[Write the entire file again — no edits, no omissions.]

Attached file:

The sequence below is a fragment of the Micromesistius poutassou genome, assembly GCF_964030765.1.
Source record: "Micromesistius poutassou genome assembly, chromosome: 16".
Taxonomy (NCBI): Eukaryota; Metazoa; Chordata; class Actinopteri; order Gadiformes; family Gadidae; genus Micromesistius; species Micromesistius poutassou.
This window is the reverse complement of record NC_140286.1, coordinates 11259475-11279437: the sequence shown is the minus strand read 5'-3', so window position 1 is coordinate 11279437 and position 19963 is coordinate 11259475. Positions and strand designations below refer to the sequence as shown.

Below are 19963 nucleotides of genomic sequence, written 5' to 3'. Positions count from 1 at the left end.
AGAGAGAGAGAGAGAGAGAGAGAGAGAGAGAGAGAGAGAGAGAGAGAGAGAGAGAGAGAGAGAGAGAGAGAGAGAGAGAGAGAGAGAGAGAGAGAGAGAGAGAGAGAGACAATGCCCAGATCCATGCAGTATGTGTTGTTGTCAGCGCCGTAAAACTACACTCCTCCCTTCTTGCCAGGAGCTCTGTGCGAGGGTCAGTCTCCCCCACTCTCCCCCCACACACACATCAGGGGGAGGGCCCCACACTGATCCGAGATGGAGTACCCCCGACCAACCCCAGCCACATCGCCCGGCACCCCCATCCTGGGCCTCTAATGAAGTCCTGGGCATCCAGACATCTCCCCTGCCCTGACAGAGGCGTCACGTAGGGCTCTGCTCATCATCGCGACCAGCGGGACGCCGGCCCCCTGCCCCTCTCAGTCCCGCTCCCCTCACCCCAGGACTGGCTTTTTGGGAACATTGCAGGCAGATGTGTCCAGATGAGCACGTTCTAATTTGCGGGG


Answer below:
The sequence below is a fragment of the Micromesistius poutassou genome, assembly GCF_964030765.1.
Source record: "Micromesistius poutassou genome assembly, chromosome: 16".
Taxonomy (NCBI): Eukaryota; Metazoa; Chordata; class Actinopteri; order Gadiformes; family Gadidae; genus Micromesistius; species Micromesistius poutassou.
This window is the reverse complement of record NC_140286.1, coordinates 11259475-11279437: the sequence shown is the minus strand read 5'-3', so window position 1 is coordinate 11279437 and position 19963 is coordinate 11259475. Positions and strand designations below refer to the sequence as shown.

Below are 19963 nucleotides of genomic sequence, written 5' to 3'. Positions count from 1 at the left end.
AGAGAGAGAGAGAGAGAGAGAGAGAGAGAGAGAGAGAGAGAGAGAGAGAGAGAGAGAGAGAGAGAGAGAGAGAGAGAGAGAGAGAGAGAGAGAGAGAGAGAGAGAGAGACAATGCCCAGATCCATGCAGTATGTGTTGTTGTCAGCGCCGTAAAACTACACTCCTCCCTTCTTGCCAGGAGCTCTGTGCGAGGGTCAGTCTCCCCCACTCTCCCCCCACACACACATCAGGGGGAGGGCCCCACACTGATCCGAGATGGAGTACCCCCGACCAACCCCAGCCACATCGCCCGGCACCCCCATCCTGGGCCTCTAATGAAGTCCTGGGCATCCAGACATCTCCCCTGCCCTGACAGAGGCGTCACGTAGGGCTCTGCTCATCATCGCGACCAGCGGGACGCCGGCCCCCTGCCCCTCTCAGTCCCGCTCCCCTCACCCCAGGACTGGCTTTTTGGGAACATTGCAGGCAGATGTGTCCAGATGAGCACGTTCTAATTTGCGGGG